• mikes_infl

        26 August, 2019 - 3:06 pm

        <blockquote><em><a href="#360556">In reply to jimchamplin:</a></em></blockquote><p>A bit late to the conversation but I think you're right. The new microSD Express storage is on the way soon. It's backward compatible but only if you want the old speeds. New, improved and faster will require a different adapter.</p>

  • per

    Premium Member
    03 November, 2018 - 2:16 pm

    <p>Great! I'm looking forward to hearing about performance and noise, especially playing fullHD video playback. My old i5-4250U-based NUC is slow and loud and I was already looking to replace it with <span style="color: rgb(0, 0, 0);">exactly </span>the model you are evaluating.</p>

    • Paul Thurrott

      Premium Member
      04 November, 2018 - 11:17 am

      <blockquote><em><a href="#360188">In reply to per:</a></em></blockquote><p>So this NUC just completed my "Tears of Steel" 4K to 1080p encoding test in just over 42 minutes, the second-best score I'd ever seen (the fastest was a gaming PC with dedicated graphics that needed just over 31 minutes). Modern quad-core laptops usually finish this test in a bit over an hour. </p>

  • thespecificocean

    03 November, 2018 - 5:40 pm

    <p>If you still have interest in mini PC's, check out the ASRock Deskmini 310 barebones kit when you can. It's a Mini-STX (Intel 5×5) form factor and it lets you pick your cpu since the teeny tiny motherboard has a standard LGA1151 socket. The kit comes with case, power supply, motherboard, wireless card, and 2x SATA hard drive cables. I was going to go the NUC route for my desktops at my office but chose the DeskMini instead for it's flexibility in hardware choice. :)</p>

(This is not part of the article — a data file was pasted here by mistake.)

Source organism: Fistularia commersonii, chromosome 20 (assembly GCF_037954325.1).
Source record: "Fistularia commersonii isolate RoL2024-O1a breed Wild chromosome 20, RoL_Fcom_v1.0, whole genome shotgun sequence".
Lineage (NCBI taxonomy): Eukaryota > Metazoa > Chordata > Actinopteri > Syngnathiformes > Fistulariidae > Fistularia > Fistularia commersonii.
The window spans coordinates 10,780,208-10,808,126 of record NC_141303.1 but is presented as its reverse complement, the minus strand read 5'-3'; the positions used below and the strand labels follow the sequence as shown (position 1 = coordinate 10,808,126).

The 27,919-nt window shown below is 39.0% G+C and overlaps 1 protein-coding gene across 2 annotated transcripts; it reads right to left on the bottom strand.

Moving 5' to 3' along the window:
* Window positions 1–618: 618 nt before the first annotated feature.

• chrisrut

    Premium Member
    03 November, 2018 - 7:42 pm

    <p>Very fond of my NUC 7i5BNH. </p><p>One nice thing: because both the NUC and my 4K LG monitor run off – nominally – 19V DC, they are very happy to run off the same standard 13.5V supply I use to power my amateur radio station, and it all floats on a 100AH LiPo battery backup. Just in case, and all that… For my application the added power of the i7 would add no benefit. But I'll be curious to hear how it fares in testing.</p>

  • markld

    Premium Member
    03 November, 2018 - 8:04 pm

    <p>Thanks Paul, NUCs fascinate me. I had a Mac Mini, up until 2013, switched to Microsoft when the mini died after 7 years of hard use, and I have always missed the small form factor. </p><p>Seems like these newer NUCs are a significant step up from two years ago.</p><p>I'm curious what is the actual size dimensions? </p><p>You did mention:</p><p>"<span style="background-color: rgb(255, 255, 255);">But they also retain the small form factor and basic functionality that are prized by NUC users such as myself."</span></p><p>I will await more info. </p>

    • infloop

      Premium Member
      03 November, 2018 - 8:48 pm

      <blockquote><em><a href="#360279">In reply to Markld:</a></em></blockquote><p><br></p><p>According to <a href="; target="_blank">Intel's Product Brief</a> page, the chassis size is 4.60" x 4.40" x 2.01" (117mm x 112mm x 51mm). This is the same sizing for the i3, i5, or i7 models that have an H. The standard NUC models that have a K usually mean that it is shorter in height and there is no connector for a 2.5" (mobile) drive. In fact, on the i5 Product Brief page it lists both. So the NUC8i5BEK is stated to be 1.41" (36mm).</p>